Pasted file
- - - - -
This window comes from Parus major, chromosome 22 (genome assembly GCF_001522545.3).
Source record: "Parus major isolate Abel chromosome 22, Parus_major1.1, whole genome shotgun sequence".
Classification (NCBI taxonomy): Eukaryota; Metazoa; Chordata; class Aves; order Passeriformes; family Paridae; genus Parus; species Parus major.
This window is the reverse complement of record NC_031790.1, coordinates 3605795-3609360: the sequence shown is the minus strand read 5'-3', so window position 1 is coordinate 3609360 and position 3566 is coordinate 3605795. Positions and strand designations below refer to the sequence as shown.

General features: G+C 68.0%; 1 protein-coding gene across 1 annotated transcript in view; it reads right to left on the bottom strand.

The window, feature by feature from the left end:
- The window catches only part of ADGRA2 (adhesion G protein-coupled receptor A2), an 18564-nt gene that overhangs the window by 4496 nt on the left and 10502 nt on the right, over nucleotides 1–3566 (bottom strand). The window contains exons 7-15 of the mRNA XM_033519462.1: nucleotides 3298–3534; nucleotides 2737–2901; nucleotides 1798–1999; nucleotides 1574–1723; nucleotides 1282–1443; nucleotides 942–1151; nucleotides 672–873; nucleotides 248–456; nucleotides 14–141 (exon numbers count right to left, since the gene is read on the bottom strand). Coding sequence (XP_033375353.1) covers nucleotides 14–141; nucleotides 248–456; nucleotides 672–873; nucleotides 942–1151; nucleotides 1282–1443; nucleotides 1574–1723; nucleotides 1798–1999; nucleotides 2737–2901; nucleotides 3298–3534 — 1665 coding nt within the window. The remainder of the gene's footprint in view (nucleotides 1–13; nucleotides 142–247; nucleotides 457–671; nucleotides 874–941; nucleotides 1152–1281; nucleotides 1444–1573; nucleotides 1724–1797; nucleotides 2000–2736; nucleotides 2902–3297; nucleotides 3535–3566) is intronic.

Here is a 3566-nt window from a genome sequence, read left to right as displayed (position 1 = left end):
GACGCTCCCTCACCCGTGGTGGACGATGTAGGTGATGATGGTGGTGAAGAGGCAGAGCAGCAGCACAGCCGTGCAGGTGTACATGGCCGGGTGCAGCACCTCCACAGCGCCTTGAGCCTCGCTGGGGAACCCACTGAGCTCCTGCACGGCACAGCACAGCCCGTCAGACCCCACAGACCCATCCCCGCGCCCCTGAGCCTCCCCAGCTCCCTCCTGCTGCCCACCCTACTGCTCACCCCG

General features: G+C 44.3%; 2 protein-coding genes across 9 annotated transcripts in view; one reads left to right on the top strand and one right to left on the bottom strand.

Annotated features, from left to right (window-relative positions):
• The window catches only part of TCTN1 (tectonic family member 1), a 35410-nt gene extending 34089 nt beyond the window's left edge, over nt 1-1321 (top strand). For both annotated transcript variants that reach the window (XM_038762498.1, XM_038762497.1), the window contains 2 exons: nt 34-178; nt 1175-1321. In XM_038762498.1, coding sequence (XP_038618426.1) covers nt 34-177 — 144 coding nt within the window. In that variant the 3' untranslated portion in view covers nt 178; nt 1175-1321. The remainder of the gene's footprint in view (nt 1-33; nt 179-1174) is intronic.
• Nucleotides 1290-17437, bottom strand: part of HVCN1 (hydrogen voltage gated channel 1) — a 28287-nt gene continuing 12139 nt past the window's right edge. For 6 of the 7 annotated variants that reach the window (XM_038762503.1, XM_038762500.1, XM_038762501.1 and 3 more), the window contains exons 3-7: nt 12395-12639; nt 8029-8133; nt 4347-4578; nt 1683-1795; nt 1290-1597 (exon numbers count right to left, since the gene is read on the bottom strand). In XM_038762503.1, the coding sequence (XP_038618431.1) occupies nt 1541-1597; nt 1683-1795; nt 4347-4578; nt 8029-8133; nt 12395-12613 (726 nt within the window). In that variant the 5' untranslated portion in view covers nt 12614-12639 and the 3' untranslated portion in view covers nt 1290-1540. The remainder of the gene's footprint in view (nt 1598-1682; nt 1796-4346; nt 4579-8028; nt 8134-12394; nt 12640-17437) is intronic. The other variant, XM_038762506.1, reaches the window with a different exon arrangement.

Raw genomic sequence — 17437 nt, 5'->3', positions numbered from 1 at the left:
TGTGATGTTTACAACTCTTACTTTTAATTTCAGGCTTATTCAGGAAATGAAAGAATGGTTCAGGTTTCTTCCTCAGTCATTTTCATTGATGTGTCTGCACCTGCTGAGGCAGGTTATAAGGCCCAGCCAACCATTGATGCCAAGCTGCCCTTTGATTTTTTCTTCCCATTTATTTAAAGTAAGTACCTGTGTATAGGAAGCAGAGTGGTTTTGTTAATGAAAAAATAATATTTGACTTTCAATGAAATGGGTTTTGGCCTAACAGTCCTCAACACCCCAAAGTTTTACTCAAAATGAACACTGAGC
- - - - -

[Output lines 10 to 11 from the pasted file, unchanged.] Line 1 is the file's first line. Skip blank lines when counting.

General features: G+C 44.3%; 2 protein-coding genes across 9 annotated transcripts in view; one reads left to right on the top strand and one right to left on the bottom strand.

Annotated features, from left to right (window-relative positions):